by Demelza Hillier

    Mermaids have a bit of a happy-go-fluffy new-age rep these days. Doreen Virtue has had her hands on them, and now they are like angels of the sea, here to help humanity evolve into greater, more lovely beings, to have fulfilling romantic relationships, all that jazz.

    That’s a nice idea.

    But by only focusing on the good, we are ignoring something important.

    My take on mermaids is a little different. I think of mermaids more like a wild, watery archetypal force. They are a facet of the untamed Divine Feminine, and their stories are full of darkness, sorrow and bloodthirstiness.

    Through the centuries we have tales of mermaids representing the wild danger of the natural world

    – mermaids who drown sailors in stormy oceans, and lure ships towards pointed rocks with their seductive singing.

    These mermaids are the true embodiment of the oceans they lived in – the stormy Atlantic, the unforgiving North Sea.

    We have stories of inland mermaids, who lurk in forest pools waiting for a man to drown.

    We have stories of scorned mermaids exacting punishing revenge on men who wronged or hurt them, often with scenarios where they drown a whole village or wage war against them.

    We have stories of mermaids trapped, imprisoned, or otherwise crippled for love – being punished for choosing their own lover, or punishing themselves in order to be worthy enough of a man’s love.

    In fact, we have tons of stories about mermaids being cruel, capricious or untrustworthy – and tons more where mermaids are on the end of a horrible situation that just sucks for them.

    image source: Painting by Knut Ekwall

    Why is this?

    How can a mythological being with such a dark murdery past be so powerful in the new age today?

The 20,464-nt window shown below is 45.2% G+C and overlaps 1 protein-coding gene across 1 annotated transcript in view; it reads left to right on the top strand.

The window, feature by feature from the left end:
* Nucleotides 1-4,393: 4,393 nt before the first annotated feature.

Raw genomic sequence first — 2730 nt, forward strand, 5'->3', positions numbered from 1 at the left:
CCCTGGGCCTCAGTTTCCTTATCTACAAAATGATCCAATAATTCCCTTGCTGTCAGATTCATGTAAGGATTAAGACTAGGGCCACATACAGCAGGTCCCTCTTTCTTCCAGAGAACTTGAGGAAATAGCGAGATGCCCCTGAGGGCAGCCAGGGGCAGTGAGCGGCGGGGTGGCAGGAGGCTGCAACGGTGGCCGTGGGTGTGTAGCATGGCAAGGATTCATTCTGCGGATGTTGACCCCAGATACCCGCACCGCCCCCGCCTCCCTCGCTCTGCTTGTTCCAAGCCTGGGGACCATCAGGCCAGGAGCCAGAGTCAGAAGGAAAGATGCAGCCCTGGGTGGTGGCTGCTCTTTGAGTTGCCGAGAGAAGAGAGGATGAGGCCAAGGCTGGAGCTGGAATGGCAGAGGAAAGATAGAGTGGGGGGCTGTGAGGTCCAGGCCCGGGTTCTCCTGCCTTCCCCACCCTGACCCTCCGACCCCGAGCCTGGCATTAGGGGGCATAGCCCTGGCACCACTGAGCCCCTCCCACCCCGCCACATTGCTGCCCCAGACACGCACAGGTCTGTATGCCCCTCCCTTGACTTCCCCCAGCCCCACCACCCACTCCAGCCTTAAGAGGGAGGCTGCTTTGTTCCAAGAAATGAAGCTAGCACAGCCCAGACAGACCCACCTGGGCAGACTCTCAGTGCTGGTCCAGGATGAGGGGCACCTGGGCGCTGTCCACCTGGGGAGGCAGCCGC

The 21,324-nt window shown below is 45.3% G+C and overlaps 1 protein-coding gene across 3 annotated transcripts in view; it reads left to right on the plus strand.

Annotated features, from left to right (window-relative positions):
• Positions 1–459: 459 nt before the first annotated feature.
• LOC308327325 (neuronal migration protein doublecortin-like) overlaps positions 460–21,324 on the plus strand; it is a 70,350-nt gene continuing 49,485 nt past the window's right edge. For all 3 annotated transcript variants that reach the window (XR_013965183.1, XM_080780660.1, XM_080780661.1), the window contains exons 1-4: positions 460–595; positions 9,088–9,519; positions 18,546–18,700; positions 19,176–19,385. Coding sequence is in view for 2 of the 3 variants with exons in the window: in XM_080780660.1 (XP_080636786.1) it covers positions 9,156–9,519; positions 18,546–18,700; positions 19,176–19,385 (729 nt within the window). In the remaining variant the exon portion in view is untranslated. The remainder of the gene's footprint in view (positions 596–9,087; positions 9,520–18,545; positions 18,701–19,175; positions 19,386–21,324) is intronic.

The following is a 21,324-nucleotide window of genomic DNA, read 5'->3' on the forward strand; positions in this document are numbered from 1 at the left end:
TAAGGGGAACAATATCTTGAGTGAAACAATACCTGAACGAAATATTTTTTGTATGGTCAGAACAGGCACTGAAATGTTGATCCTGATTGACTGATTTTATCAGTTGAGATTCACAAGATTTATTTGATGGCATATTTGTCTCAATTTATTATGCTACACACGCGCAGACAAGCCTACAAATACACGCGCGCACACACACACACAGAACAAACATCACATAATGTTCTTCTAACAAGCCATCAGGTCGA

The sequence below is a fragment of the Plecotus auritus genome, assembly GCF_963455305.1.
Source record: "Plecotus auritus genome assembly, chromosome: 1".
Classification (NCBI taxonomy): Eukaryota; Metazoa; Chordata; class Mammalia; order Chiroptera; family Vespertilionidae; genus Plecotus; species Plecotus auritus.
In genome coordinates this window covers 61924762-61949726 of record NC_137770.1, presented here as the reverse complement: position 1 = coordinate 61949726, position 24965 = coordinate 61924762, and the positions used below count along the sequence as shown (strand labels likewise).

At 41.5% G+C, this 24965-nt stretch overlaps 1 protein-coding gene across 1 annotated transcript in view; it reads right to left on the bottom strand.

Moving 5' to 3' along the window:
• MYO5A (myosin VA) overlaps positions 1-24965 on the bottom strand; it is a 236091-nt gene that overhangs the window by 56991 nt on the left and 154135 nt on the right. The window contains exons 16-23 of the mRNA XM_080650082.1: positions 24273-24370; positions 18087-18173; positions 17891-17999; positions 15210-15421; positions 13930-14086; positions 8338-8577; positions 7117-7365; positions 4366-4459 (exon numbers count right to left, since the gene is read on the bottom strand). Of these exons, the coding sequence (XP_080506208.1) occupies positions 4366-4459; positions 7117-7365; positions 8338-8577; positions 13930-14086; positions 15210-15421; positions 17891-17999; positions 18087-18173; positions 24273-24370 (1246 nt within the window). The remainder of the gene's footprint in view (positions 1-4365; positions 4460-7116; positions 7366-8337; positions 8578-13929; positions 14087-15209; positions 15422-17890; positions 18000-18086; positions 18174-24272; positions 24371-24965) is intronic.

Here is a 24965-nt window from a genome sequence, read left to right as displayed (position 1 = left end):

How can we spiritually work with such dark, devious beings?

    Well, most mermaid stories actually mirror the patriarchal attitude to women of the time in which they were written.

    Write a mermaid story in the 13th century, when catholic repression is all the rage, you get a story of a ravenous Daughter of Eve, whose purpose is to corrupt all christendom with her sinful nature and her lusty cleavage.

    Write a mermaid story in the 19th century, you get a story where the mermaid is just dying to be purged of her sinful nature and be purified… through the love of a man, of course.

    The history of patriarchy has been about the control of women, because if you control the people who propagate the human race, you control humanity. If you control the beings with the power of life, you control life itself.

    So many mermaid stories are about frustration with women that the patriarchy can’t control – and how horrible and dangerous out of control women are.

    They take core feminine traits – like flexibility, intuition, love, sexuality – and through mermaid stories show them as something terrifying and dangerous to men. (I can’t actually think of many mermaid stories where the mermaids are punishing women at all. Can you?)

    So we get these delicious, bloodthirsty, insatiable watery succubi who are capricious as the sea and want nothing more than to drown a man in her watery world of sex and feeling.

    I love it when stories are all dark and messed up like this. It means there is something powerful there someone is trying to hide – some shadowy truth someone is scared of.

    image source: Painting by Gustav Wertheimer

    It’s a clue.

    Mermaid stories portray the power of women, the seductive power women have over men, and how terrified the men are of it. In a society where women’s sexuality was to be tightly controlled, the idea of a free, sexually liberated, independent woman was too much.

    They had to demonise her.

    She became a symbol for why powerful women were evil and dangerous….

    … and at the same time, looking back, a symbol of feminist uprising against an unfair and outrageously repressive regime.